By Thomas J. Ryan
Brunswick Corp. (NYSE:BC) reported that while sales in the third quarter grew 10.2 percent to $1.09 billion, they were lower than internal expectations due to weakness in its fitness segment.
Specifically, officials said Cybex products have been impacted by some changes in distribution and decreasing demand for certain products. In addition, sales of certain fitness channels in the U.S. were weak, including retail as well as local and federal governments, said Bill Metzger, SVP and CFO, on a conference call with analysts. Sales to health clubs and hospitality channels continued to grow, however.
Overall, fitness segment sales rose 20.3 percent to $237.6 million in Q3. But excluding acquisitions, fitness segment sales increased by 4 percent on a currency-neutral basis. Recently acquired Cybex and Indoor Cycling Group contributed about 17 percent to the segment sales growth in the quarter. The segment also includes the flagship Life Fitness brand. International sales, which represented 48 percent of total segment sales in the quarter, increased 23 percent. On a currency-neutral basis, international sales were up 24 percent.
The fitness segment reported operating earnings of $29.1 million, compared to operating earnings of $27.6 million in the third quarter of 2015. Cybex contributed modestly to the segment’s operating results, including the impact of purchase accounting adjustments of $1.4 million during the quarter. The fitness segment had approximately $2.4 million of restructuring and integration charges, related to the recent fitness acquisitions in the third quarter. Brunswick said it now anticipates approximately $12 million of restructuring and integration costs related to the recent fitness acquisitions for the full year of 2016. The increase in restructuring integration costs from its previous estimate primarily relate to the acceleration of cost reduction and facility integration activities.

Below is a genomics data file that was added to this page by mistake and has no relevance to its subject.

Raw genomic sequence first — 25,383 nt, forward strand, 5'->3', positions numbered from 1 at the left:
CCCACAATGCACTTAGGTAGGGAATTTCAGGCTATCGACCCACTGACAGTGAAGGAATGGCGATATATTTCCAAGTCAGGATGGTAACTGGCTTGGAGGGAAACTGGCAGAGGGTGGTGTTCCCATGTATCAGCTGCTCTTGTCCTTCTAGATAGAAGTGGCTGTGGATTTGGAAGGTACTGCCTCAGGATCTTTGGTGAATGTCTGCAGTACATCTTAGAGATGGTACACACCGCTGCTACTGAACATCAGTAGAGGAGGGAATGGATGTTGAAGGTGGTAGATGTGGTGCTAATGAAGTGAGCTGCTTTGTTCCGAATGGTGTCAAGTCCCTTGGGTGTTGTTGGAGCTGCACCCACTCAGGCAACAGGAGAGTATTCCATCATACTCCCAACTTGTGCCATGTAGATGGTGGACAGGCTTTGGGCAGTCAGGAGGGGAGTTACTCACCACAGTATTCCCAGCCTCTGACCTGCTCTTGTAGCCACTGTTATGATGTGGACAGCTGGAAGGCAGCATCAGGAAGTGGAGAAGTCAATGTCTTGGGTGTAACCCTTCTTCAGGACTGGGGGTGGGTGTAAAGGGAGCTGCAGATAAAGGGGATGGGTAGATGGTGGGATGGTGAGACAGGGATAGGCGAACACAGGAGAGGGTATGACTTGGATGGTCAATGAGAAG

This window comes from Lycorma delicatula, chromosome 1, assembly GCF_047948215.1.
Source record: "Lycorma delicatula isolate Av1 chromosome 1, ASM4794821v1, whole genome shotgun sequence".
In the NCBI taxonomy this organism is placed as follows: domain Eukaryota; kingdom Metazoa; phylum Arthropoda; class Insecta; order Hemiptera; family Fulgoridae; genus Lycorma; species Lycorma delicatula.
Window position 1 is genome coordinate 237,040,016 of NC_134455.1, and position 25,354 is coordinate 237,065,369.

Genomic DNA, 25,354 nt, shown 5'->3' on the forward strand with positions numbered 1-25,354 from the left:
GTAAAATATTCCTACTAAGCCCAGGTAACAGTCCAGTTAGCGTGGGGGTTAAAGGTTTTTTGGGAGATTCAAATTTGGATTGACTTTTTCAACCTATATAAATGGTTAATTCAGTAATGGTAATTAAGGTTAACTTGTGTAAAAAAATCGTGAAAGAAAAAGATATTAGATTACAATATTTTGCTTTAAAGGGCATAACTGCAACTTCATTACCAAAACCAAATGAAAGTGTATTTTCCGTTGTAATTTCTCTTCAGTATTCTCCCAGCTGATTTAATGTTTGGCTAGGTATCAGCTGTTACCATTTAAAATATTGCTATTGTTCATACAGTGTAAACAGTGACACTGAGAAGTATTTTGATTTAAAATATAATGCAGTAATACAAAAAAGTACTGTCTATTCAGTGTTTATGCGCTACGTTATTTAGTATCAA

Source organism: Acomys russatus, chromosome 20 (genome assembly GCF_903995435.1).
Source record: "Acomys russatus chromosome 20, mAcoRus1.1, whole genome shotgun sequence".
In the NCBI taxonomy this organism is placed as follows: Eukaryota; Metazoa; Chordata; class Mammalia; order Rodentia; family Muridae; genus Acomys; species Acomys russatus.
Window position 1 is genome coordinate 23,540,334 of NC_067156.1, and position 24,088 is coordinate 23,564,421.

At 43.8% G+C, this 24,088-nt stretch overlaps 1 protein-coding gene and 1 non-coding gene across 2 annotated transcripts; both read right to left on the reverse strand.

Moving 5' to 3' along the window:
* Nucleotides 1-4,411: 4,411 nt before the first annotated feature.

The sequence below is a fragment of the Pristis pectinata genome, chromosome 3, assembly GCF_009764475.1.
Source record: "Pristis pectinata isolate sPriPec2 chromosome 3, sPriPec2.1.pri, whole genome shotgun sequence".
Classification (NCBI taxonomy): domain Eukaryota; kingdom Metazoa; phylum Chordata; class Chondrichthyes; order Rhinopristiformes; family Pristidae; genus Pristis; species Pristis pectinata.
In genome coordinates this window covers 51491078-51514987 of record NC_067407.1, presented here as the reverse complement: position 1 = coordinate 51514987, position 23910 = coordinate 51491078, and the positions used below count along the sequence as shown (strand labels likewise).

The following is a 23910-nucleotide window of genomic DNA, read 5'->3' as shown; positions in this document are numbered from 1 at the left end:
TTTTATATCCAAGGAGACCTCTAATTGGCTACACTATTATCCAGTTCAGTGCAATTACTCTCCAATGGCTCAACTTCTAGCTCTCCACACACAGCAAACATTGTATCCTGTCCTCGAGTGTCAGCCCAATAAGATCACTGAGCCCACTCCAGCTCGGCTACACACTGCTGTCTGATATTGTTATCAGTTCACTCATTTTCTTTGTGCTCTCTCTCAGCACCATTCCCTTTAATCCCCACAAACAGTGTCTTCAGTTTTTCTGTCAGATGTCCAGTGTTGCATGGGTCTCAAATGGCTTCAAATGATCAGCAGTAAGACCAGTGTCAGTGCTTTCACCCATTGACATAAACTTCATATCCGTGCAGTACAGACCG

Mark Schwabero, Brunswick Chairman and CEO, said fitness segment sales, excluding completed acquisitions, are expected to continue to rise at mid-single-digit rates. However, fitness operating margins this year will be lower than previously forecast due to the impact of the Cybex acquisition. After this initial period of margin dilution, margin levels in the combined business are expected to return to traditional margins of the fitness segment by 2018. Despite a lower-than-expected revenue in 2016, Cybex remains on track to contribute the net benefits of 8 cents per share to 2016 EPS, as adjusted, as well as meet with long-term earnings targets. This is supported by strong execution against integration and new product
“Overall, the fitness business is performing very well versus the market, and is successfully executing against its growth strategy,” Schwabero said. “The addition of the successful integration of Cybex, along with capacity expansion and new product development activities, are enhancing our ability to serve the global commercial fitness industry.”
He also noted the fitness segment’s European manufacturing facility, which was also recently expanded, has strengthened its capabilities to serve local demands, as well as capitalize on global opportunities. “The recently acquired Indoor Cycling Group, when combined with existing and under development, complementary products, uniquely positions us to serve the evolving group exercise space with industry-leading products,” said Schwabero, while pointing to opportunities to serve other adjacent markets such as active aging and rehabilitation.
Also impacting companywide revenues was weaker demand in certain international markets of the marine engines businesses.
Companywide earnings in the quarter rose 18.5 percent to $85.3 million, or 94 cents per share. Looking ahead, Brunswick raised the lower end of its guidance range for full-year expectations of diluted EPS, to $3.45 to $3.50.
Photo courtesy Cybex